His expert witness experience and background includes over 400 cases for plaintiffs and defendants nationwide, over 100 testimonies, and 12 courthouse settlements in all areas of banking, finance, FACTA issues, real estate, economic damages, identity theft, business valuation, intangible asset valuation, and many related matters going back to 1989.  He renders impartial opinions and is privileged to be listed in the databases of recommended expert witness consultants of both the Defense Research Institute and the American Association for Justice.

This expert's clients have included 8 of the top 10 banks in the country, over 60 banks worldwide including 12 of the top 45 banks in the world, 8 of the top 10 mortgage banking companies in the country, 33 of the country's top 250 law firms, and numerous governmental clients including many banking regulators (FDIC, FSLIC, RTC and others), IRS, USAID, U.S. Air Force, State of New York, State of Texas, World Bank, International Accounting Standards Board, and hundreds of others.

His employment experience includes Citicorp, Ford Credit, and entities that are now JPMorgan Chase Bank, Bank of America, Regions Financial, and Guaranty Bank, as well as a two-year stint as a high-level governmental financial institution regulator.

This expert holds a B.A. degree from the University of Alabama, and completed postgraduate and executive education work at Alabama, the University of Houston, Southern Methodist University, Spring Hill College, and the Harvard Business School.

In addition to lending and banking, this expert provides consulting services in many additional areas including business valuations, intangible asset valuations, business plan writing, feasibility studies, marketing studies, bank taxation matters, anti-money laundering policies and procedures, policy and procedure manuals for financial institutions and other organizations, merger and acquisition due diligence and assistance, research, and many other related areas.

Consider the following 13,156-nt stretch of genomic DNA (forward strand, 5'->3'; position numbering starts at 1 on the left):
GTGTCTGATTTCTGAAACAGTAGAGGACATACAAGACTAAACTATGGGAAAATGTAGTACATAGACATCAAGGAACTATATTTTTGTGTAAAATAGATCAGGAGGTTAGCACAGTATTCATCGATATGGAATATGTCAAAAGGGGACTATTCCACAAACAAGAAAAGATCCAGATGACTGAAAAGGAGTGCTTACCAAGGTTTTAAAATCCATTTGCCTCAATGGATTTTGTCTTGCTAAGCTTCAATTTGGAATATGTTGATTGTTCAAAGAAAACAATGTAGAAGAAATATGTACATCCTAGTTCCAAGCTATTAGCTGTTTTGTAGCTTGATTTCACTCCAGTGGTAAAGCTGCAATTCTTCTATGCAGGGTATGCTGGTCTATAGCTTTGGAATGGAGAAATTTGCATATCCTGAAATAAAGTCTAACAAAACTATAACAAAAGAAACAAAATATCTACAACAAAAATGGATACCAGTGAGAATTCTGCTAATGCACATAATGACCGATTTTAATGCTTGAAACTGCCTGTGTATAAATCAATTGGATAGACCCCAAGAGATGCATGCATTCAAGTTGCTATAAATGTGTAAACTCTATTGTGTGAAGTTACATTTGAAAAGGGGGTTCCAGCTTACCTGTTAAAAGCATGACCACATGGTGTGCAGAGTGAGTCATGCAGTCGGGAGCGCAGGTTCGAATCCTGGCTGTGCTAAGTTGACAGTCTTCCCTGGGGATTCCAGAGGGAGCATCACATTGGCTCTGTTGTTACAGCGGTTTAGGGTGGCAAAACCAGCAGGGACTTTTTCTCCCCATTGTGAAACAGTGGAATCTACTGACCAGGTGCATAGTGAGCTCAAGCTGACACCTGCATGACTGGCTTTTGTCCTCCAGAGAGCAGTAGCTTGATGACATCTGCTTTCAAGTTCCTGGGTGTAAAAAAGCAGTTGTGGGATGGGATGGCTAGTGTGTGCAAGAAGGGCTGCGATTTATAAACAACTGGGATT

As part of his wide-ranging consulting activities, this expert has been called on by clients in 27 countries for work assignments involving 56 countries.

He is widely published on banking and financial subjects and is often sought out by the media for interviews and comments.

This expert serves clients worldwide from his office in the metro Atlanta, Georgia USA area.


This article discusses issues of general interest and does not give any specific legal, medical, or business advice pertaining to any specific circumstances. Before acting upon any of its information, you should obtain appropriate advice from a lawyer or other qualified professional.

This article may not be duplicated, altered, distributed, saved, incorporated into another document or website, or otherwise modified without the permission of the author, who will be contacted by TASA.

Previous Article A Banker's Guide to Effectively Managing and Marketing Foreclosed Real Estate Properties
Next Article An Overview of the Current Status of the Recession
Tasa ID322

Theme picker


  • Let Us Find Your Expert

  • Note: This form is to be completed by legal and insurance professionals ONLY. If you are a party in a case that requires an expert witness, please have your attorney contact TASA at 800-523-2319.

Search Experts

TASA provides a variety of quality, independent experts who meet your case criteria. Search our extensive list of experts now.

Search Experts